What used to be a two-hour sit-down is now a 20-minute Zoom conference—welcome to the new Duke Student Government Senate meetings.
President Pro Tempore Aly Diaz, a junior, wrote in an email to The Chronicle following the meeting about some of the steps DSG has taken to remain inclusive to all members, as senators joined the 24-minute meeting from various different time zones to give updates on their projects and hear new proposals. For the many senators who were unable to join synchronously, the meetings are recorded, and a window is open for 36 hours to vote on any legislation that arises. This meeting was the second DSG Senate held on Zoom.
“It is not the ideal way to work Senate and keep senators engaged, but it was the best option,” Diaz wrote.
In contrast to past in-person meetings, the Senate did not vote to approve any Senate Organization Financing Committee funding this week. Diaz added that there was not any proposed legislation either.
With the transition of meetings to online also comes the transformation of campus-based projects to an online format. Senator Meghna Mahadevan, a sophomore, discussed an effort in conjunction with the Duke Alumni Association to create videos in which alumni will “share some type of hardship they experienced at Duke, how they overcame it and where they are now,” she said.
The selected alumni would ideally be people who could empathize with the students’ current situation, such as graduates from 2008 or 2009 who entered into a job market during the Great Recession.
Much of the debate surrounding this proposal regarded the current flood of emails to students over the past several weeks. As a result of Duke going remote, there was a general consensus of the alumni project to be in a video format, instead of an email, and for it to be sent out on weekends when there are fewer correspondences in general.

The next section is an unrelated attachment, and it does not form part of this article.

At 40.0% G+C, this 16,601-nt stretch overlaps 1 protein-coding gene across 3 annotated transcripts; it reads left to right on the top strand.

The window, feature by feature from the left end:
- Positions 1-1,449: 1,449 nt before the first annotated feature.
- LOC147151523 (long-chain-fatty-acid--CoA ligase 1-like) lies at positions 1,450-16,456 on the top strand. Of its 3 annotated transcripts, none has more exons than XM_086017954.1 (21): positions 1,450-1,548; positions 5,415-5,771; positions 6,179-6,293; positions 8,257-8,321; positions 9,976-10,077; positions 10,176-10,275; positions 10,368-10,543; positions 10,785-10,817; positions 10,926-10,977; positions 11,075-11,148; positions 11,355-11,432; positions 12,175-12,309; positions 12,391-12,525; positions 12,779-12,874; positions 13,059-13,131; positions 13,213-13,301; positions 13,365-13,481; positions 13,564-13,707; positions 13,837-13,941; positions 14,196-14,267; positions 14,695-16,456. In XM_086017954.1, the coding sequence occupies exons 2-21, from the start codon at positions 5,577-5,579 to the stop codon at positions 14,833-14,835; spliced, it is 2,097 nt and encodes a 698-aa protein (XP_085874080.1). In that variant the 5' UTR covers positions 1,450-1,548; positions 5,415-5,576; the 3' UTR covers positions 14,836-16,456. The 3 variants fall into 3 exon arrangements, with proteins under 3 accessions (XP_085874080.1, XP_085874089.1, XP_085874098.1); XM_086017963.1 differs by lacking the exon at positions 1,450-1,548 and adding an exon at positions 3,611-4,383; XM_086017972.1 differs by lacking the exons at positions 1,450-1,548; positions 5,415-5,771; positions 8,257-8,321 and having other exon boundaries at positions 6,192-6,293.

“Everyone’s inboxes are just inundated with emails right now,” Mahadevan said.
In other business
The Academic Affairs and Equity and Outreach committees worked to create a survey assessing student opinions on grading policies so that the senators know which policies the students want DSG to advocate for. Senior Manish Kumar, vice president for academic affairs, said that the survey has already garnered a “significant response.”
In an effort to encourage virtual community-building, senator Nehal Jain, a sophomore, asked the others to promote Blue Devil Mails, through which students can send messages, anonymously if they choose, to any student. Jain said that they have already received over 100 responses, which she said were “really cute.”
Susan Gordon, senior director of career and professional development at lifelong learning in Duke Alumni Association, updated the group on the expansion of the “Ask a Blue Devil” program, which she wants to open to all students. The program is awaiting final budget approval, Gordon said, and it allows students to fill out a personalized questionnaire and receive alumni advice on various topics.
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“This is an easy way to make connections and do informal interviews,” Gordon said.